Did the United States Supreme Court just set a national precedent for concealed carry in public?
According to a majority opinion written by Justice Clarence Thomas, that appears to be the case.
“Nothing in the Second Amendment’s text draws a home/public distinction with respect to the right to keep and bear arms,” Thomas wrote.
“The definition of ‘bear’ naturally encompasses public carry.”
The Supreme Court STRIKES DOWN a New York gun-control law that required people to show “proper cause” to get a license to carry a concealed handgun outside the home. The vote is 6-3. https://t.co/jA2Gl7lTiG
— SCOTUSblog (@SCOTUSblog) June 23, 2022
The ruling was in regards to a New York state law dictating that, in order to receive a concealed carry permit, gun owners must show “proper cause.”
In a 6-3 decision, the court found the law to be in violation of the Second Amendment “right to keep and bear arms.”
In the introduction to the majority opinion, Thomas writes “that the Second and Fourteenth Amendments protect an individual right to keep and bear arms for self-defense” and that such a rule applies “outside the home.”
Thomas goes on to note that it is “settled” that certain areas where carrying could be prohibited.
Some of these “sensitive places” include polling places and courthouses.
Courts can therefore apply this rule to craft certain modern regulations of firearms to “new and analogous sensitive places”
That being the case, New York state’s attempt to apply “sensitive-place” law to include all “places where people typically congregate and where law-enforcement and other public-safety professionals are presumptively available” was an overreach of power and breach of constitutional rights.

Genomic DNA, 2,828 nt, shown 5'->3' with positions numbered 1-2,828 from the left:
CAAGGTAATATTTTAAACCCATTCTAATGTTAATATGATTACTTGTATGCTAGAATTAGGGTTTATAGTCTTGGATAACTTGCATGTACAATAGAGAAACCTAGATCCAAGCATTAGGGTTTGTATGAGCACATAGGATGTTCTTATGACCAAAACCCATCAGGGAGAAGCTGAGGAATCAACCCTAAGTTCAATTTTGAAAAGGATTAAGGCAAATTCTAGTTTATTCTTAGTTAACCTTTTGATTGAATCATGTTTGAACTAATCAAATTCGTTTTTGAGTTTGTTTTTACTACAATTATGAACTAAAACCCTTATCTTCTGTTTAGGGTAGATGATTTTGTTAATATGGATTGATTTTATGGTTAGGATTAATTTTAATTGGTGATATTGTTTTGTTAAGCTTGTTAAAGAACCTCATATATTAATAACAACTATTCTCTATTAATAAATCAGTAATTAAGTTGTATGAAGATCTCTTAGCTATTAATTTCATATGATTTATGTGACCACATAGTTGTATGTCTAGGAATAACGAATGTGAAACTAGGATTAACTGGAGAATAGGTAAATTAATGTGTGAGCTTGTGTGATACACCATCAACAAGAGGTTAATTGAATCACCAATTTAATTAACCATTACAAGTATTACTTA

“Put simply, there is no historical basis for New York to effectively declare the island of Manhattan a ‘sensitive place’ simply because it is crowded and protected generally by the New York City Police Department,” Thomas wrote.
According to Thomas, the Second Amendment is not some “second-class right” determined by permits and other forms of government permission.
It is also not a right only to be exercised “after demonstrating to government officials some special needs.”
The right to bear arms in public for self-defense is a right in and of itself that cannot be encroached on by government officials.
If applied as general precedent — which all Supreme Court cases are — this ruling could very well open up the Second Amendment floodgates.
In even the most regulated Democrat-run cities, American citizens will maintain the right to defend themselves.
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